North Carolina HB 1049/SB 843
HB 1049 was introduced April 2, 2009 and assigned to the House Education Committee. SB 843 was introduced March 24, 2009 and assigned to the Senate Judiciary Committee. These bills would amend the state personnel act to prohibit employment discrimination based on sexual orientation or gender identity. Read the full text of house bill here and the senate bill here.

North Dakota SB 2278
This bill was introduced January 19, 2009 and assigned to the Senate Judiciary Committee. On February 18, 2009, the Senate voted 27-19 to pass the bill. On April 3, 2009, the House voted 34-54 against the bill. SB 2278 would add sexual orientation, gender identity, and gender expression to existing anti-discrimination laws.

Pennsylvania HB 300
On March 11, 2009, the House State Government Committee voted 12-11 in favor of the bill. The bill is pending before the House. HB 300 would prohibit discrimination in employment, housing, public accommodations and other areas based on sexual orientation and gender identity.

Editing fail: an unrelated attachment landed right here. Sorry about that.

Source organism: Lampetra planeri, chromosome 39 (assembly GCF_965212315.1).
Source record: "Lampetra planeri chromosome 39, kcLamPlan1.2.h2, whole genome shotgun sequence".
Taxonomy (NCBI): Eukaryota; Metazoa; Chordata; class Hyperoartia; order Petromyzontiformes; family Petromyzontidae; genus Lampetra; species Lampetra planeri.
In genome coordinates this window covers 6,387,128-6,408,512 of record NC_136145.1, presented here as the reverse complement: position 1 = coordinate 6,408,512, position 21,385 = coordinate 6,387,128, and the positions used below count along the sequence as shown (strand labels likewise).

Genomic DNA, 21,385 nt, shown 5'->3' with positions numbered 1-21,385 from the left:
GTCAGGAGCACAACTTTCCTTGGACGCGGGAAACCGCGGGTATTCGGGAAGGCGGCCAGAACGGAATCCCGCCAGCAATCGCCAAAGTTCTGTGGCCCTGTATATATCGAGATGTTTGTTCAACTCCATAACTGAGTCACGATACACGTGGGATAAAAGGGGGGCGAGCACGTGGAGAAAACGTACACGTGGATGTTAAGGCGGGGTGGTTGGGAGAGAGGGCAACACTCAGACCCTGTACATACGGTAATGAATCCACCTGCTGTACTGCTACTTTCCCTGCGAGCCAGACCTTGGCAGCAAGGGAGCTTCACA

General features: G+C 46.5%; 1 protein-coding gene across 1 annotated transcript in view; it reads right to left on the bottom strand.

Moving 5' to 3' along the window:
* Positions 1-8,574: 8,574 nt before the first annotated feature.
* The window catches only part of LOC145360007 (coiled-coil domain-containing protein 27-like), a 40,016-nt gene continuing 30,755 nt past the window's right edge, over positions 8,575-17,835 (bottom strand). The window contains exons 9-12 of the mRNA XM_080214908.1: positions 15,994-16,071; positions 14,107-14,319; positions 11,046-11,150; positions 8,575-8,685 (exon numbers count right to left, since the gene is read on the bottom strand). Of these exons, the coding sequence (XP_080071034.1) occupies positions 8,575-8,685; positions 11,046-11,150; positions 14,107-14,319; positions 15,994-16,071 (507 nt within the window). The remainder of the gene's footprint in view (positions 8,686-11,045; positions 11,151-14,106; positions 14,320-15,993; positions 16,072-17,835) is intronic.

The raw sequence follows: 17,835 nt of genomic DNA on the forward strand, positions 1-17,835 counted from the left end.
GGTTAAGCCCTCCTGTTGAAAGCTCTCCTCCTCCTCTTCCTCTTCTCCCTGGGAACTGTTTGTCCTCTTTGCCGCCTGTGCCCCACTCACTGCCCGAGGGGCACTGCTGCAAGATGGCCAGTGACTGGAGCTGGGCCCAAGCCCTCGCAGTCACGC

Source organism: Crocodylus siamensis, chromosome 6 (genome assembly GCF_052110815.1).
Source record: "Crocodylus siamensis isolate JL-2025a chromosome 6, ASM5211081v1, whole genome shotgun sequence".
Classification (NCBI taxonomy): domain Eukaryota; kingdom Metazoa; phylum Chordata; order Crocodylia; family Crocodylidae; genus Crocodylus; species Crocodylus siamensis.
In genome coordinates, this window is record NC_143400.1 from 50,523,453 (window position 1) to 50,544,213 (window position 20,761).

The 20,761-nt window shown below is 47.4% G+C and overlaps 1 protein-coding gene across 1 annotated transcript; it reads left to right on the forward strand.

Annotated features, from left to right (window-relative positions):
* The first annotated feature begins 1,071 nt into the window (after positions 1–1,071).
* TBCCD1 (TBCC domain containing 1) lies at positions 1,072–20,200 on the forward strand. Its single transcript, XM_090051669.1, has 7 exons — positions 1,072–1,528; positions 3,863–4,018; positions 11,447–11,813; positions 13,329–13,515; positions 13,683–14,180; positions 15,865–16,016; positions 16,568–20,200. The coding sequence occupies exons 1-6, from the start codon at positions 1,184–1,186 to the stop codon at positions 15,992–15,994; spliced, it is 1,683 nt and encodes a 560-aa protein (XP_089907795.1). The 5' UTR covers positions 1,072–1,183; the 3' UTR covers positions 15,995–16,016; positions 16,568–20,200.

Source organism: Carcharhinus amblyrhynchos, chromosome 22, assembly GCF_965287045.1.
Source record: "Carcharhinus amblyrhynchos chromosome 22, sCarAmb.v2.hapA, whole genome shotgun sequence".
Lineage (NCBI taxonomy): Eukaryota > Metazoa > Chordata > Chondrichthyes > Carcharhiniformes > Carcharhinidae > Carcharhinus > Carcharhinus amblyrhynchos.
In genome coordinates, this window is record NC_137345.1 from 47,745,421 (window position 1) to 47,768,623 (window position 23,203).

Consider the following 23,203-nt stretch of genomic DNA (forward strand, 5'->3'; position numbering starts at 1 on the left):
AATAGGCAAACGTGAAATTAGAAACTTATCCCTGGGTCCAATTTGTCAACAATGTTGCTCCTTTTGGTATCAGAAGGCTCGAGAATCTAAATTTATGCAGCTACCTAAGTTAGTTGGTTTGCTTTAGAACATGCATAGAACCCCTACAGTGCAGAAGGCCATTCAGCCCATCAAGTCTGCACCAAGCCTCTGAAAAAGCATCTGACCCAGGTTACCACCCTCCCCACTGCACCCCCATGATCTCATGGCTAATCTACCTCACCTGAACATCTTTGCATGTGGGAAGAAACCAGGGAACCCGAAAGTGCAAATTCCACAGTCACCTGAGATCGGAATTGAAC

South Carolina SB 73
This bill was introduced January 13, 2009 and assigned to the Senate Judiciary Committee. SB 73 would amend existing employment anti-discrimination law to add sexual orientation and gender identity as protected categories.

South Carolina SB 75
This bill was introduced January 13, 2009 and assigned to the Senate Committee on Labor, Commerce, and Industry. SB 75 would amend existing housing anti-discrimination law to add sexual orientation and gender identity as protected categories.

Texas HB 538
HB 538 was introduced January 12, 2009 and would prohibit employment discrimination based on sexual orientation, gender identity, or gender expression.

Virginia HB 1624
This bill was introduced January 20, 2009 and assigned to the House Education Committee. HB 1624 would provide information for the Board of Education to use in its model policy on bullying and harassment or intimidation, including a definition of bullying, harassment or intimidation that includes behavior motivated by actual or perceived sexual orientation or gender identity.